There is a mighty storm brewing over stock options. The dot-com blowup, the tech meltdown, Enron, and much that has gone wrong with the economy is being blamed on options. Warren Buffett doesn't like them. Federal Reserve Chairman Alan Greenspan is against them. Congress is preparing legislation that might torpedo them. But before the stampede against stock options gets out of hand, it would be wise to ponder the possible cost of giving up one of the best instruments for rewarding risk in our entrepreneurial society. Some action may be necessary, but the real problem lies less with the options themselves than with those who bestow them and their reasons for doing so.
Take executive compensation. BusinessWeek's latest survey shows that in 2001, a year of anemic growth and falling stock prices, more than 200 boards of directors decided to reward CEOs for their desultory performance by swapping out-of-the-money, high-priced options for lower-priced ones. In effect, they repriced exec options to soften the pain of falling equity prices. Shareholders, of course, had no such recourse. This practice angers Buffett, and rightly so. So does that of companies loaning CEOs hundreds of millions of dollars to acquire stock, and forgiving the loans if things go sour. The goal of giving options to managers is to align their performance and interests with those of shareholders. But boards have misused options to reduce the risk that executives take.
Boards have made matters worse by so lavishing options on executives that they now account for a staggering 15% of all shares outstanding. As the BusinessWeek survey shows, CEOs long ago ceased working for pay alone. Now they labor for tens and hundreds of millions of dollars, made possible by mammoth options grants. As CEOs suffered their first double-digit pay decline in seven years in 2001, Oracle Corp.'s (ORCL ) Lawrence Ellison exercised 23 million options in a single week in January, gaining him $706 million. He has millions of options left, thanks to Oracle's generous board.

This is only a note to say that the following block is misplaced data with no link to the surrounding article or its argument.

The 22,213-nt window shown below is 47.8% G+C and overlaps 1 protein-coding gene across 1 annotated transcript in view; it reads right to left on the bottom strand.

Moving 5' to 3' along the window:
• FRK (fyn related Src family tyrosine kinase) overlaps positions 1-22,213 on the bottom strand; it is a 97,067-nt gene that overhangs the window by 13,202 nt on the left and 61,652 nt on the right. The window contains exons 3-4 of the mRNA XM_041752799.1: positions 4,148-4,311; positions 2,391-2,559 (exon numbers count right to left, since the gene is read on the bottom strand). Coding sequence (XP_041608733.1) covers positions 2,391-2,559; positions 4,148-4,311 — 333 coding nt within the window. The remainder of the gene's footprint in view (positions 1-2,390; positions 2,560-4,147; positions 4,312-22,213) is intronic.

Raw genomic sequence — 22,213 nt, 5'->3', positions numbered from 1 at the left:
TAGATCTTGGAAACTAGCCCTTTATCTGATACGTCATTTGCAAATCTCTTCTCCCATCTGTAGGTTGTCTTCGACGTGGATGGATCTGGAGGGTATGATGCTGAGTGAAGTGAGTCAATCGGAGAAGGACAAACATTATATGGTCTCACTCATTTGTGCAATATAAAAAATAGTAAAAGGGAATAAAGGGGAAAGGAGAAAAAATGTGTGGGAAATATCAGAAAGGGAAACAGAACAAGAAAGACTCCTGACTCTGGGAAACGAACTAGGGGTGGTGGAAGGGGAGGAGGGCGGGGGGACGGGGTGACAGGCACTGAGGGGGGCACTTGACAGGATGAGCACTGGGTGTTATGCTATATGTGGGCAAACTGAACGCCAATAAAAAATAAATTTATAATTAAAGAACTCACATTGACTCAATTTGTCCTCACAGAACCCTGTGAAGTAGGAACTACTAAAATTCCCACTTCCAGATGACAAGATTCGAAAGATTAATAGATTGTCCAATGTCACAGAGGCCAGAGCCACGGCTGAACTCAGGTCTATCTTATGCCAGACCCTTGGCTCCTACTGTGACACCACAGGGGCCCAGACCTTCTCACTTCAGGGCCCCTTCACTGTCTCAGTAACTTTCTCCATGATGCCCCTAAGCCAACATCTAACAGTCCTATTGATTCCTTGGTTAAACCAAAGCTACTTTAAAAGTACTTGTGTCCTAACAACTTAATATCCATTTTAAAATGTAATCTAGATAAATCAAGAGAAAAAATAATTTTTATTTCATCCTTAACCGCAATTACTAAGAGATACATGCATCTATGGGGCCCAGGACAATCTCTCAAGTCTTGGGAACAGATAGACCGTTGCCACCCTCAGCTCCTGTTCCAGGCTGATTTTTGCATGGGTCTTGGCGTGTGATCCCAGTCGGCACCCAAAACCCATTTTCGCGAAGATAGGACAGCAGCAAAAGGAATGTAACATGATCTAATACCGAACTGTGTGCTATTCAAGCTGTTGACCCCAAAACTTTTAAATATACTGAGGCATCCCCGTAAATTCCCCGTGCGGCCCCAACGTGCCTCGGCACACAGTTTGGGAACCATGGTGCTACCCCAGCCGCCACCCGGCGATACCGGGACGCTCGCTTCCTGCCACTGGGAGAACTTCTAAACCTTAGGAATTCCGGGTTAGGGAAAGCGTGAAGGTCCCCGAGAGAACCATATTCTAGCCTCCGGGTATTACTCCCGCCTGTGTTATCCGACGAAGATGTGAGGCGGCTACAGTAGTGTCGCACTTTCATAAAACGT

Congressional critics of options say they are used by companies to avoid taxes. Thanks to differences between tax laws and accounting rules, companies don't have to report options as an expense on their profit-and-loss statements, yet they can deduct them as an expense from their taxes when they are exercised. Corporate tax avoidance is an important issue, but any loss in corporate tax revenue from options is more than made up for in the personal income taxes paid by individuals exercising options. Some 40% of all federal income tax is paid by the top 1% of taxpayers. Indeed, much of the budget surplus in the '90s came from taxes paid on options exercised. Hurt options and you hurt federal tax revenues.
The most serious criticism of options is that they inflate earnings. The Fed believes that by not expensing options, corporations were able to add three percentage points to their average annual earnings gain from 1995 to 2000. Operating earnings would have grown an average of 5% during this period, not the reported 8.3%. At a time when investors are demanding quality earnings, this is serious. Congress is proposing to expense options as they are issued. This could solve the problem, but the cost would be high. There is no way of measuring the true worth of options when they are issued. Putting a high price on them would deliver a serious hit to the bottom line and lead companies to stop issuing options. A better alternative would be to expense options over time as they are exercised. This brings tax law and accounting rules into alignment and smooths out the impact on earnings.
Boards of directors don't have to wait for legislation to begin acting more responsibly. They don't need Congress to end swaps and repricing, stop personal loans to CEOs, and curb the issuance of gigantic options grants to top execs. It's not options, but egregious behavior, that has done serious harm to Corporate America.